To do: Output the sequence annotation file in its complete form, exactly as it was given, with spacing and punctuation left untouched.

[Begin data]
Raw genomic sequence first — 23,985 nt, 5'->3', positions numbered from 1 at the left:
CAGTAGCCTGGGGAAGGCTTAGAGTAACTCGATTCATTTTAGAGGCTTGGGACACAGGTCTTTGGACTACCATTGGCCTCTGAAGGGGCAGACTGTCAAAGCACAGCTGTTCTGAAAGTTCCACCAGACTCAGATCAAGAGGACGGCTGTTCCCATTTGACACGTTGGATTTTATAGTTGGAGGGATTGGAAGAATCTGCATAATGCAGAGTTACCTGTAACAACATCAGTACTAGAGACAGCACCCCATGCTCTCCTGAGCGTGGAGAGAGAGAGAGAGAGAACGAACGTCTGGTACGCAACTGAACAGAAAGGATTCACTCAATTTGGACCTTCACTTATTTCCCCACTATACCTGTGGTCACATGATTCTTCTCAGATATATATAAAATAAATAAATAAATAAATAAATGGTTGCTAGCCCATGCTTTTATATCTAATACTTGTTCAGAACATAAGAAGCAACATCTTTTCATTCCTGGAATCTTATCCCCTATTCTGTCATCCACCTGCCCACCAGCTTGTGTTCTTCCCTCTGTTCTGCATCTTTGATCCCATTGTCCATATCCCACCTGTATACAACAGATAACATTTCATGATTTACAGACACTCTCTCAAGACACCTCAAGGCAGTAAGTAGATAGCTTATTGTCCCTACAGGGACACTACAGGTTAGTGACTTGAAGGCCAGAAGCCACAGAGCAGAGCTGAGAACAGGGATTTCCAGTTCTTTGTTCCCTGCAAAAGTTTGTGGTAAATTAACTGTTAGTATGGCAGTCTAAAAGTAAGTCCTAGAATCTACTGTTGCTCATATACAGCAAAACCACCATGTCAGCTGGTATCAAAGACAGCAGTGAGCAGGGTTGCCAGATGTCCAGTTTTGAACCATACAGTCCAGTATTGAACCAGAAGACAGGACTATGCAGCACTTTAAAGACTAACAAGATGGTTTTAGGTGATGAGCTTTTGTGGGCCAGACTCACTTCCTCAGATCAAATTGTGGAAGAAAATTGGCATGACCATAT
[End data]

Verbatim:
Raw genomic sequence first — 23,985 nt, 5'->3', positions numbered from 1 at the left:
CAGTAGCCTGGGGAAGGCTTAGAGTAACTCGATTCATTTTAGAGGCTTGGGACACAGGTCTTTGGACTACCATTGGCCTCTGAAGGGGCAGACTGTCAAAGCACAGCTGTTCTGAAAGTTCCACCAGACTCAGATCAAGAGGACGGCTGTTCCCATTTGACACGTTGGATTTTATAGTTGGAGGGATTGGAAGAATCTGCATAATGCAGAGTTACCTGTAACAACATCAGTACTAGAGACAGCACCCCATGCTCTCCTGAGCGTGGAGAGAGAGAGAGAGAGAACGAACGTCTGGTACGCAACTGAACAGAAAGGATTCACTCAATTTGGACCTTCACTTATTTCCCCACTATACCTGTGGTCACATGATTCTTCTCAGATATATATAAAATAAATAAATAAATAAATAAATGGTTGCTAGCCCATGCTTTTATATCTAATACTTGTTCAGAACATAAGAAGCAACATCTTTTCATTCCTGGAATCTTATCCCCTATTCTGTCATCCACCTGCCCACCAGCTTGTGTTCTTCCCTCTGTTCTGCATCTTTGATCCCATTGTCCATATCCCACCTGTATACAACAGATAACATTTCATGATTTACAGACACTCTCTCAAGACACCTCAAGGCAGTAAGTAGATAGCTTATTGTCCCTACAGGGACACTACAGGTTAGTGACTTGAAGGCCAGAAGCCACAGAGCAGAGCTGAGAACAGGGATTTCCAGTTCTTTGTTCCCTGCAAAAGTTTGTGGTAAATTAACTGTTAGTATGGCAGTCTAAAAGTAAGTCCTAGAATCTACTGTTGCTCATATACAGCAAAACCACCATGTCAGCTGGTATCAAAGACAGCAGTGAGCAGGGTTGCCAGATGTCCAGTTTTGAACCATACAGTCCAGTATTGAACCAGAAGACAGGACTATGCAGCACTTTAAAGACTAACAAGATGGTTTTAGGTGATGAGCTTTTGTGGGCCAGACTCACTTCCTCAGATCAAATTGTGGAAGAAAATTGGCATGACCATAT